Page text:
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I guess when you spend more time with your intelligence, you tend not to socialise and share your thoughts and feelings .. so they are kept bottled up, causing 'over-thinking', loneliness and loss of hope... which can be a cause of depression.
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sometimes I wish I was stupid and didn't know ****. Perhaps I would be happier that way. But then, I can see plenty of examples from dumb people who are depressed by all sorts of dilemmas... Hard to say who's happier/more depressed than who. Intelligent people can't try to be dumb and see if they are happier and vice versa.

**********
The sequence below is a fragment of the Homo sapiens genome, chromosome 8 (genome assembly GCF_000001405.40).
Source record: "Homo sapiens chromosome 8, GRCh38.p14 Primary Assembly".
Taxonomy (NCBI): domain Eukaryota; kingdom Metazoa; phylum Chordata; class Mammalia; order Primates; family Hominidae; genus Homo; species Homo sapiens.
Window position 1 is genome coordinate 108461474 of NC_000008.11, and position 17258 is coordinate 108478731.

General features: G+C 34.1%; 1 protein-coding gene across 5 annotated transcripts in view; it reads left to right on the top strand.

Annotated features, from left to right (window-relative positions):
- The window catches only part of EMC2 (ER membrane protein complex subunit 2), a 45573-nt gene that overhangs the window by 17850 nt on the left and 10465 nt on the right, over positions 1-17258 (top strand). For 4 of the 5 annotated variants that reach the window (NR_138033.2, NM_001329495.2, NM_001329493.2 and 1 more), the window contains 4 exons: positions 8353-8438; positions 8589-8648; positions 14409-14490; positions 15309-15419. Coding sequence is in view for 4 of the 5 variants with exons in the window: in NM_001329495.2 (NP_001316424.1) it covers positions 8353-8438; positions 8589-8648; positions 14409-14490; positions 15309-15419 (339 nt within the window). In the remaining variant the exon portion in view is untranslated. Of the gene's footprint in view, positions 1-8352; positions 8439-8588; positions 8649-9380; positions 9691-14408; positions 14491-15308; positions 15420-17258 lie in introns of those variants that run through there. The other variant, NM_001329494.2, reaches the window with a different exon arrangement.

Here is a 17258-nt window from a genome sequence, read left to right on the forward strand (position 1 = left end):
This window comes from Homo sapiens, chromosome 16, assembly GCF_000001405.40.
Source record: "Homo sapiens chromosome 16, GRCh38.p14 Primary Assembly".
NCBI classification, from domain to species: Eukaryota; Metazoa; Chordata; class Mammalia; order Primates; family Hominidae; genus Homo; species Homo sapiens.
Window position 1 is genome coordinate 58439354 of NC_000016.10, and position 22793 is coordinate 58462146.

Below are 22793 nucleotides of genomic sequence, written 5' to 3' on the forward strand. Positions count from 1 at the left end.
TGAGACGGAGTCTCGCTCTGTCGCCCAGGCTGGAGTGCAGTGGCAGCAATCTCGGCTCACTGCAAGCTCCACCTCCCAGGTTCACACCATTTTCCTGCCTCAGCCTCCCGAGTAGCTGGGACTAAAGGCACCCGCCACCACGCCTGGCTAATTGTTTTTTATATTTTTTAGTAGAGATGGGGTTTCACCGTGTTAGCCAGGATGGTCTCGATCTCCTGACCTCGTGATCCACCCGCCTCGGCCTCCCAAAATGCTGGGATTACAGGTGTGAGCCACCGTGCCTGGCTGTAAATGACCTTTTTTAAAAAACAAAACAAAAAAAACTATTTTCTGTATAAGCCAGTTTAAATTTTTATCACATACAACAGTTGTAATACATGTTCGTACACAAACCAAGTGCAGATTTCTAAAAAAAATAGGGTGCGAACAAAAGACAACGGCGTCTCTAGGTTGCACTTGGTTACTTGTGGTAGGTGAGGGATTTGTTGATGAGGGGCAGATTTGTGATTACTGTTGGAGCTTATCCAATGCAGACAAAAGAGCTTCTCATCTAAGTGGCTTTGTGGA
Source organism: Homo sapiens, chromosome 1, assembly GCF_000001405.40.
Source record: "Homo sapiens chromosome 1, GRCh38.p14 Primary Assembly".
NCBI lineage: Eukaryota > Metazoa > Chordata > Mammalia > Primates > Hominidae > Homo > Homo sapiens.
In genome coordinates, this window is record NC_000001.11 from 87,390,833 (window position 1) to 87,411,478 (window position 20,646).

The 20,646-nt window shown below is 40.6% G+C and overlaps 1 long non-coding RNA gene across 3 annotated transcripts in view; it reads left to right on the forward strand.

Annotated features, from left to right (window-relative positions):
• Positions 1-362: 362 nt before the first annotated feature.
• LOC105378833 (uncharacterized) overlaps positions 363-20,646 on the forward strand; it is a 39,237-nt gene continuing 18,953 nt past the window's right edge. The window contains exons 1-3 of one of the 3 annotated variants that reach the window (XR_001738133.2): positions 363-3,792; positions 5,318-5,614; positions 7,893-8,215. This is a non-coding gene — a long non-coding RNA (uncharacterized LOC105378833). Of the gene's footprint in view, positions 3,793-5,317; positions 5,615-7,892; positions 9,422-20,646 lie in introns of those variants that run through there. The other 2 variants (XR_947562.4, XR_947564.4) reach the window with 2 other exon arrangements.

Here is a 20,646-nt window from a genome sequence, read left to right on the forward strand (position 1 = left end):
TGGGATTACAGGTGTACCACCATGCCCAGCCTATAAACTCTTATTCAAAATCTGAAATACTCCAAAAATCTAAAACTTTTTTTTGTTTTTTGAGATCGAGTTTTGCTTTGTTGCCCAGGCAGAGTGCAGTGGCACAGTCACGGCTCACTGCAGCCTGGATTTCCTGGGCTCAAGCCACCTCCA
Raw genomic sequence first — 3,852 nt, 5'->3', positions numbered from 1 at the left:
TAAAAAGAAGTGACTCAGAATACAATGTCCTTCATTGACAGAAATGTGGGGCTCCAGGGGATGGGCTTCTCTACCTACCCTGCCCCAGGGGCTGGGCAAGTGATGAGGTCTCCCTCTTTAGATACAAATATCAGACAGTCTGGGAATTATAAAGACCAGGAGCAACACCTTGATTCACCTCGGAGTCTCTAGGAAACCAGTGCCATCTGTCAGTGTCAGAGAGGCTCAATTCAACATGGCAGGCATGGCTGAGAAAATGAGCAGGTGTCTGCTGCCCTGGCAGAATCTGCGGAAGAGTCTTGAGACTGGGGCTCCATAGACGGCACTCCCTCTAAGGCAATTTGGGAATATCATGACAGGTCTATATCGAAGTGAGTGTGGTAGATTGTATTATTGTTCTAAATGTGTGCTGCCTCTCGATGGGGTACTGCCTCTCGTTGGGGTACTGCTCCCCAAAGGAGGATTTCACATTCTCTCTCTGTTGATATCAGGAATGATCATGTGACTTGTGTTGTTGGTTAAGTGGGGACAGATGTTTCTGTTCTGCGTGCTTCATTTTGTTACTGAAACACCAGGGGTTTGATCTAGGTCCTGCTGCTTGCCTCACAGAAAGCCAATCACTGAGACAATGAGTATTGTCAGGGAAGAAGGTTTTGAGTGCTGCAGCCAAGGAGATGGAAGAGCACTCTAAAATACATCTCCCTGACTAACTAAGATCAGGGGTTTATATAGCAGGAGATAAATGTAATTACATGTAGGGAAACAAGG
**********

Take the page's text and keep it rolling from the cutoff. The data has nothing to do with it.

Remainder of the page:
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Answers and Replies

  • #2
FZ+
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I see it differently. The people we consider depressed and intelligent simply don't seek out happiness as a goal for life. They believe however in ideals to reach, which are usually unreachable.

Not to say that no intelligent person look for happiness. If they do, they are often very successful. (I don't think Bill Gates is depressed, is he? Intelligent people often end up on top, if they put their minds to it.)
 
  • #3
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Originally posted by FZ+

Not to say that no intelligent person look for happiness. If they do, they are often very successful. (I don't think Bill Gates is depressed, is he? Intelligent people often end up on top, if they put their minds to it.)
Intelligent people have every opportunity for success. However, many very intelligent people have underdeveloped social skills - due to not being surrounded by similar peers - and this sometimes counteracts the advantage bestowed by being 'smarter'.

I think that the isolation and lack of social skills have a large effect upon this depression.